Warmth. A mid or light weight polar fleece type jacket is useful. Relatively durable. Effective insulation. Inexpensive. Doesn’t stop wind at all,

so you may need another layer under or over it. Layers are the important part of dressing for the cold. Cotton absorbs water and chills you, so avoid cotton fabrics when you expect to be cold and wet (unless working around flame hazards that cause synthetics to melt).  Wool is better, but expensive and a pain in the neck to care for. 
 

Footwear shouldn’t be neglected in cold and wet conditions. Good traction is always important. Properly treated leather hiking boots work well.  
 

All that said, I don’t shoot matches in the rain or mud because it’s neither fun nor safe to run around in the mud. I did that for a living once, people got hurt often from falls. Bad juju. Rain gear for a light shower is a different matter.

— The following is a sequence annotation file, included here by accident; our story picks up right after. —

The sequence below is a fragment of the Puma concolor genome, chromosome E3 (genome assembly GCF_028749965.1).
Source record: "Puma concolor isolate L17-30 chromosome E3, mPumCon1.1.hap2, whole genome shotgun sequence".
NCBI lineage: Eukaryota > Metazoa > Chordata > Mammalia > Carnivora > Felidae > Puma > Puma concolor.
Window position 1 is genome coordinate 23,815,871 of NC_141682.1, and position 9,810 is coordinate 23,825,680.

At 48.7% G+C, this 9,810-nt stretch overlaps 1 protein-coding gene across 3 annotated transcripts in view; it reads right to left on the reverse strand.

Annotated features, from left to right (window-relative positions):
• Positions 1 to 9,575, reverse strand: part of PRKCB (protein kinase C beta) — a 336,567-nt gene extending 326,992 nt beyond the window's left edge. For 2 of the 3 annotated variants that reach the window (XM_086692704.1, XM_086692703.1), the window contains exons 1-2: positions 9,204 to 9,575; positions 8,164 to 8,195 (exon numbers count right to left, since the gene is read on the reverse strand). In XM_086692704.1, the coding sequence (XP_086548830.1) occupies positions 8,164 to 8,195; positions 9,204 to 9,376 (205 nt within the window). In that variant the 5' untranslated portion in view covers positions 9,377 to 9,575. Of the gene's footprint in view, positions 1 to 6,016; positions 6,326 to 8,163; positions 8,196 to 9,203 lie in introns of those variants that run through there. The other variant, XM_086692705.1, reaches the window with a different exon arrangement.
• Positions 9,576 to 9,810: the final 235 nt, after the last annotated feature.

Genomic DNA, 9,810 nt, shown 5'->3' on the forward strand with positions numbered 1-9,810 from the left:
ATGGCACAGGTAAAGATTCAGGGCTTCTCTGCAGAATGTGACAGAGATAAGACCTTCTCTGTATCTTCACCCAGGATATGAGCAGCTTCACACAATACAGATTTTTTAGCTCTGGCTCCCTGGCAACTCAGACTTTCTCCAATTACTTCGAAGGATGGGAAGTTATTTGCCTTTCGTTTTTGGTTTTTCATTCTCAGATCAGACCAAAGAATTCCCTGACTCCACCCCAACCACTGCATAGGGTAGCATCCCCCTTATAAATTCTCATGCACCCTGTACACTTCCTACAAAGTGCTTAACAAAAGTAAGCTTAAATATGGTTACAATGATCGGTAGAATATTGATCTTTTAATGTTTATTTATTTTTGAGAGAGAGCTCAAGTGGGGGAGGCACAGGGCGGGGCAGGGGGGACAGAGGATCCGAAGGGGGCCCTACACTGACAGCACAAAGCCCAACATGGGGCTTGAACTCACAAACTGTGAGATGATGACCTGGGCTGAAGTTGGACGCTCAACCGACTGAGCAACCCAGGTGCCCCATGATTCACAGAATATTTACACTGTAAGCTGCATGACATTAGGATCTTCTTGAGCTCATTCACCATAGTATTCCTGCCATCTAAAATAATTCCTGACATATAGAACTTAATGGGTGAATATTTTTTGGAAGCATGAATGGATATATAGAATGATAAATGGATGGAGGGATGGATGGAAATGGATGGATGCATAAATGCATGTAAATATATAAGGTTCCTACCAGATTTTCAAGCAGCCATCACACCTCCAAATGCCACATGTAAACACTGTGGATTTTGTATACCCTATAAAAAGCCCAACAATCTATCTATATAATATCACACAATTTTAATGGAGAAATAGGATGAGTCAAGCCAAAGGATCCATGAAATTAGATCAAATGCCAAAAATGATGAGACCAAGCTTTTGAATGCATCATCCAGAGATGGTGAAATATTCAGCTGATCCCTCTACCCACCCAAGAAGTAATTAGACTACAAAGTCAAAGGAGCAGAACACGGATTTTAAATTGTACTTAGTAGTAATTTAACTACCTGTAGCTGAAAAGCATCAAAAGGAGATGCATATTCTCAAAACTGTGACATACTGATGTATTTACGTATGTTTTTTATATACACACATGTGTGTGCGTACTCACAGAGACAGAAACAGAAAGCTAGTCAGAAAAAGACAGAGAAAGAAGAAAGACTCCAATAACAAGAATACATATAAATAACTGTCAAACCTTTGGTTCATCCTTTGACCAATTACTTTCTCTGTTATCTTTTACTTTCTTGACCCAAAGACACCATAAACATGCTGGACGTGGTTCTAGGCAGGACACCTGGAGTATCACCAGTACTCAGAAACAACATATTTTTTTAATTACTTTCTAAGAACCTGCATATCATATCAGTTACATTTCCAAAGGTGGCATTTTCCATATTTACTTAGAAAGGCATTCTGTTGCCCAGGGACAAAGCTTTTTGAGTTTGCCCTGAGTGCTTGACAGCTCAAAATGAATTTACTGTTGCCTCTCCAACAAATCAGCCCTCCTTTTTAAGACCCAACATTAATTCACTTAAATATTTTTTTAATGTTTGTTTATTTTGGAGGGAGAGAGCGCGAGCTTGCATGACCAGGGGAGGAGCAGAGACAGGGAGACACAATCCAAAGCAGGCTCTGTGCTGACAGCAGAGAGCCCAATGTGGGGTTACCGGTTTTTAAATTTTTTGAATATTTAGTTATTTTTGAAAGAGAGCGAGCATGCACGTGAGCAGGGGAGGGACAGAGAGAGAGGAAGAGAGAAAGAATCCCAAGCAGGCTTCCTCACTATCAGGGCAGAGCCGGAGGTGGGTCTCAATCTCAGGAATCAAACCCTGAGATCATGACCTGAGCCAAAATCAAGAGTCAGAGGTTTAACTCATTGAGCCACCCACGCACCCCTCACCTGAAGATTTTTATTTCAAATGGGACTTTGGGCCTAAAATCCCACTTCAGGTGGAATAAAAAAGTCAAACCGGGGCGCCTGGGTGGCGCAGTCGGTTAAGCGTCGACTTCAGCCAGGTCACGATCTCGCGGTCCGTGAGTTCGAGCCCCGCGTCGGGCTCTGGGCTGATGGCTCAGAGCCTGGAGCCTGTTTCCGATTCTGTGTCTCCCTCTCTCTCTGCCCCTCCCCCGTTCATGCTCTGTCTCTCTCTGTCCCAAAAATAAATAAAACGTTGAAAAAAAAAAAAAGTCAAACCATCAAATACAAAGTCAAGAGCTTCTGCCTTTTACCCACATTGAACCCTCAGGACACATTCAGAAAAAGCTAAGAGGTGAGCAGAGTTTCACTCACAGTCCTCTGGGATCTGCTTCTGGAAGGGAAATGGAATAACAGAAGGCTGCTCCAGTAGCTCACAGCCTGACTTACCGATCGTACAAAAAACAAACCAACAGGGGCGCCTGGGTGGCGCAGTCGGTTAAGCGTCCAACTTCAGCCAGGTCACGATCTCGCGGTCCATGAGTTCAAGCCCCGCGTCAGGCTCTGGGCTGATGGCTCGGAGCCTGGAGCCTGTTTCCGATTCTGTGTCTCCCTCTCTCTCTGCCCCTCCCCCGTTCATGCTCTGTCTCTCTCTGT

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It really depends on how rainy it is, how muddy it is, and how much cover the range has. 
 

Generally, I’ll throw on rain pants unless it’s very hot out, and an oversized rain jacket (covering the gun etc. also so I don’t need a gun cover) when I’m not actively shooting. I also keep a golf umbrella in my car and have brought it out on occasion. 
 

If the range doesn’t have dry places to put your range bag, I suggest bringing a trash bag to use to keep it dry.